For Kymlicka, the root of these problems is in the imperialism of our culture; we have “racialized minorities” in such a way that animal rights advocacy has become part of the part of the way Western culture stigmatizes non-western cultures as barbaric and backwards. The problem is the way that animal advocates have not successfully fought and thus empowered Western culture to justify racial hierarchies over others (e.g. indigenous peoples and the whale hunt, Jews and Muslims with the ritual slaughter; ritual practices of the Santeria religion, Chinese-Americans and live animal market in San Francisco). The problem is that the issue of animal rights advocacy has been instrumentalized, often as “a pre-text to criticize minorities” to legitimize “exclusion and racial hierarchy”. The response to the risk of instrumentalization from the Left in other areas of social justice has been to “renounce” efforts to “instrumentalize the issue and to take proactive steps to divorce the universality of moral principles from claims of superiority of particular cultures”. Kymlicka points to women rights advocates who “emphasize the contestability of beliefs and the heterogeneity of moral sources from every society and culture, against essentialist views that see gender equality as part of the cultural DNA of the west”. Here, Kymlicka argues that efforts to create “forums” and organizations that can encourage the equitable participation of minorities in the debate and shaping of “gender equality, along with the awareness that these forums can also privilege Western viewpoints”. The Left has already developed methods for the “conscious and proactive inclusion, dialogue, cross-cultural learning and listening, commitments to consistency and self-reflective inquiry, epistemic humility, efforts to avoid tokenism, essentialism, and exoticism”.The instrumentalization of cruelty and unnecessary against minorities also mobilizes “cultural bias” — which itself excludes the inhumane practices and the billions of animals killed in Western culture itself.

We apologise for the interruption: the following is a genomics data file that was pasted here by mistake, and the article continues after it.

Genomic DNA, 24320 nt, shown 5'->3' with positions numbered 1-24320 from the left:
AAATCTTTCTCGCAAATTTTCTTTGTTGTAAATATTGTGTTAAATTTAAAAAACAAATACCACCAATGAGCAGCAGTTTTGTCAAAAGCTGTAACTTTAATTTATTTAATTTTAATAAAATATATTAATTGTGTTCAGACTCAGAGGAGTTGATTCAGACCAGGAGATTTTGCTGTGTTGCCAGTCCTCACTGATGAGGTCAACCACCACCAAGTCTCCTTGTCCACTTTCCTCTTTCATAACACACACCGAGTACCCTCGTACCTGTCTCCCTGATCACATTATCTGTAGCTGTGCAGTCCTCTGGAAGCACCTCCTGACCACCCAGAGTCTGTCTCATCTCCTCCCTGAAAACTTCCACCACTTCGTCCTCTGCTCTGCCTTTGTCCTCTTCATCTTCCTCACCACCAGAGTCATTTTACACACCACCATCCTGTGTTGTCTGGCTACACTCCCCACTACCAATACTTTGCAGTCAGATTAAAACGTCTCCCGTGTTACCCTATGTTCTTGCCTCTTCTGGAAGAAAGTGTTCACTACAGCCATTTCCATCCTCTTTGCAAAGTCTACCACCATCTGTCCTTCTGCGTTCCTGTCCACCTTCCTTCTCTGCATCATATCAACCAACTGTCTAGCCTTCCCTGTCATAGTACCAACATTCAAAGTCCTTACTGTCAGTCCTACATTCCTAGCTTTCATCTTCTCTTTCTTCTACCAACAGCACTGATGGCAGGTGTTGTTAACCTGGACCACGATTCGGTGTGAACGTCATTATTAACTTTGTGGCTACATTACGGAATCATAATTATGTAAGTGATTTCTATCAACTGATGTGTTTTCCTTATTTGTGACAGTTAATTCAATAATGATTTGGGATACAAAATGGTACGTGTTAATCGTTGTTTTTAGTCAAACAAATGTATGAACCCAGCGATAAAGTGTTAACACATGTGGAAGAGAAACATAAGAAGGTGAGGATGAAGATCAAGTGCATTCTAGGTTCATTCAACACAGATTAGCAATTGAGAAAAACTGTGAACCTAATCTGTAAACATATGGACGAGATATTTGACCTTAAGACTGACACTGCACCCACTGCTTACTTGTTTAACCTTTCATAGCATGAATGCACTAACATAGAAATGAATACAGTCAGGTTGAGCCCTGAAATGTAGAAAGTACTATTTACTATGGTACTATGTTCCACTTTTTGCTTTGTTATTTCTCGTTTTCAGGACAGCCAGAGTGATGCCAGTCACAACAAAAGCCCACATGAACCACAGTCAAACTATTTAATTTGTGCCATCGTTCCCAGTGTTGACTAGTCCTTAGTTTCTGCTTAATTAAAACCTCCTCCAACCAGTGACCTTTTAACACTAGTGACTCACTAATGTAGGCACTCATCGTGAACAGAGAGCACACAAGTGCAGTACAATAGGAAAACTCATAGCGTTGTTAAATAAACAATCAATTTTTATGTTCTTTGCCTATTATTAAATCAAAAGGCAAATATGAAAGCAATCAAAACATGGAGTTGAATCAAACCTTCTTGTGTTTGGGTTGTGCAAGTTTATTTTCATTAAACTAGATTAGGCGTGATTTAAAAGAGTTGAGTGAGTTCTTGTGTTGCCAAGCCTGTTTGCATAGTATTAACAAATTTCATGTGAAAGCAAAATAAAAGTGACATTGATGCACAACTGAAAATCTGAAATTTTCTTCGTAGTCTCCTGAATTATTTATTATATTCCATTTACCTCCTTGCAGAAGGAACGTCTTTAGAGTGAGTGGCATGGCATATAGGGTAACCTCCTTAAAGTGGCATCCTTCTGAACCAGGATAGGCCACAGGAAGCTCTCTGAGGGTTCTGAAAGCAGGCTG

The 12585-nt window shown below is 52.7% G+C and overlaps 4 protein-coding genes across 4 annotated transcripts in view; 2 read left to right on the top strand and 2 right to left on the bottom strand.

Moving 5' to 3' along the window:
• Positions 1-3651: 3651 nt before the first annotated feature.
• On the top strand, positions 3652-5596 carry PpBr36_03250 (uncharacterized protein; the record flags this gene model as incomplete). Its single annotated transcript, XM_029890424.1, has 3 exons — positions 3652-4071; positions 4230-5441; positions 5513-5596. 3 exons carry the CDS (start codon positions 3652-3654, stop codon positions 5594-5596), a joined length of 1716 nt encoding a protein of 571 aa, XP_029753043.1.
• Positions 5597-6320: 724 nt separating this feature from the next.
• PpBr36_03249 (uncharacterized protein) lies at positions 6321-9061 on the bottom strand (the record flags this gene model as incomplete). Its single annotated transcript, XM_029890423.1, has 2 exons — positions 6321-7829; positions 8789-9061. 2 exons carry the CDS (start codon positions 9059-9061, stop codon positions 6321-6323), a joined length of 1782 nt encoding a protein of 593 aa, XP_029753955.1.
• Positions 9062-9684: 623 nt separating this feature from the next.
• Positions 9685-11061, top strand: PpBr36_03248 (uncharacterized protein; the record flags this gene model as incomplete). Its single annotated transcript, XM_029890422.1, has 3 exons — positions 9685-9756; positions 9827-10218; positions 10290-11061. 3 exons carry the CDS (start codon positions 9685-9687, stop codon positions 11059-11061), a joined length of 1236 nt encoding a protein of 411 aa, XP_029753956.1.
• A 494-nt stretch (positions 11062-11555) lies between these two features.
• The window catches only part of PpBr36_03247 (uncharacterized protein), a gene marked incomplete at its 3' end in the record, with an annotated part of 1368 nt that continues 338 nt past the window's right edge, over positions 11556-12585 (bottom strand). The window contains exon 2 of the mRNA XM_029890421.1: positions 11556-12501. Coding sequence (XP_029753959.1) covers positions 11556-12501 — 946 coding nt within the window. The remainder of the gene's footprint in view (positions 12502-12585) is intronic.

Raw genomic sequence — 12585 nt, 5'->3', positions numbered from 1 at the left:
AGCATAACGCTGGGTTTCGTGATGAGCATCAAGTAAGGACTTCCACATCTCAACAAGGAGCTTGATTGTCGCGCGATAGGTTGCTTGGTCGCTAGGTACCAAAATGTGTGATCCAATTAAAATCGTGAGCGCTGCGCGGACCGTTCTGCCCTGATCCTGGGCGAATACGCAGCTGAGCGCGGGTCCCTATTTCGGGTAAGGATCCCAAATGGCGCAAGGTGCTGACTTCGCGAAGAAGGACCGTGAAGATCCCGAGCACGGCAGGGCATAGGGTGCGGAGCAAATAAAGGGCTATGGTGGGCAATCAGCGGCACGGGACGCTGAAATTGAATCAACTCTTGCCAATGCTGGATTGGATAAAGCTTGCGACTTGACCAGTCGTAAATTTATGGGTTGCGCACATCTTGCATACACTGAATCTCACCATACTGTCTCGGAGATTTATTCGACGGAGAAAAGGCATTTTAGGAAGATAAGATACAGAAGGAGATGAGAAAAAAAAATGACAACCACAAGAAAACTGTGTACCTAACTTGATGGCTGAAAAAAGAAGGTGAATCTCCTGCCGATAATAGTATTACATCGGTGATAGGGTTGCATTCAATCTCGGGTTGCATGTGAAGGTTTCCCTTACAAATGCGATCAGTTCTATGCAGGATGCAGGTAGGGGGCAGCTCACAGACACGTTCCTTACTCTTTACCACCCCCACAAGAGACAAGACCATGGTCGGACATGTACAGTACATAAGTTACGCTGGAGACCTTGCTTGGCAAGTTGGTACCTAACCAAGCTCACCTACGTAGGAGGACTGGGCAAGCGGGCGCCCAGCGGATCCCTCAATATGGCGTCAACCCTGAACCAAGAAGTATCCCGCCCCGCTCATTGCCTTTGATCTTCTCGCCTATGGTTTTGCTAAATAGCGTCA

There is certainly a need to engage in dialogues over the ethical justification of the treatment of animals today. Kymlicka argues that while that conversation would undoubtedly be difficult and “challenging to our practices” it would not however “erode our multicultural commitments”. He notes that
“multiculturalism at its best operates to eliminate unjust political or cultural hierarchies, to de-center hegemonic norms, and to hold the exercise of power morally accountable. Viewed in this way multiculturalism and animal rights are not in conflict”.
The Left has developed the “strategies” to combat “cultural imperialism”. “Cross-sectional study of animal rights would be more conducive to cross cultural learning than the current framework of cruel and unnecessary harm” applied in mainstream animal advocacy discourse — in fact, the “customary majority practices” that have “predefined” the majority practice into the current “framework” as default. Leftists “animal rights framework would set us on the path to discover new moral frameworks for animal and human relationships beyond that of property”. The animal rights agenda would “de-center and denaturalize majority practices, open up space for cross cultural learning and shine light on power and privilege that have been immunized from ethical accountability”.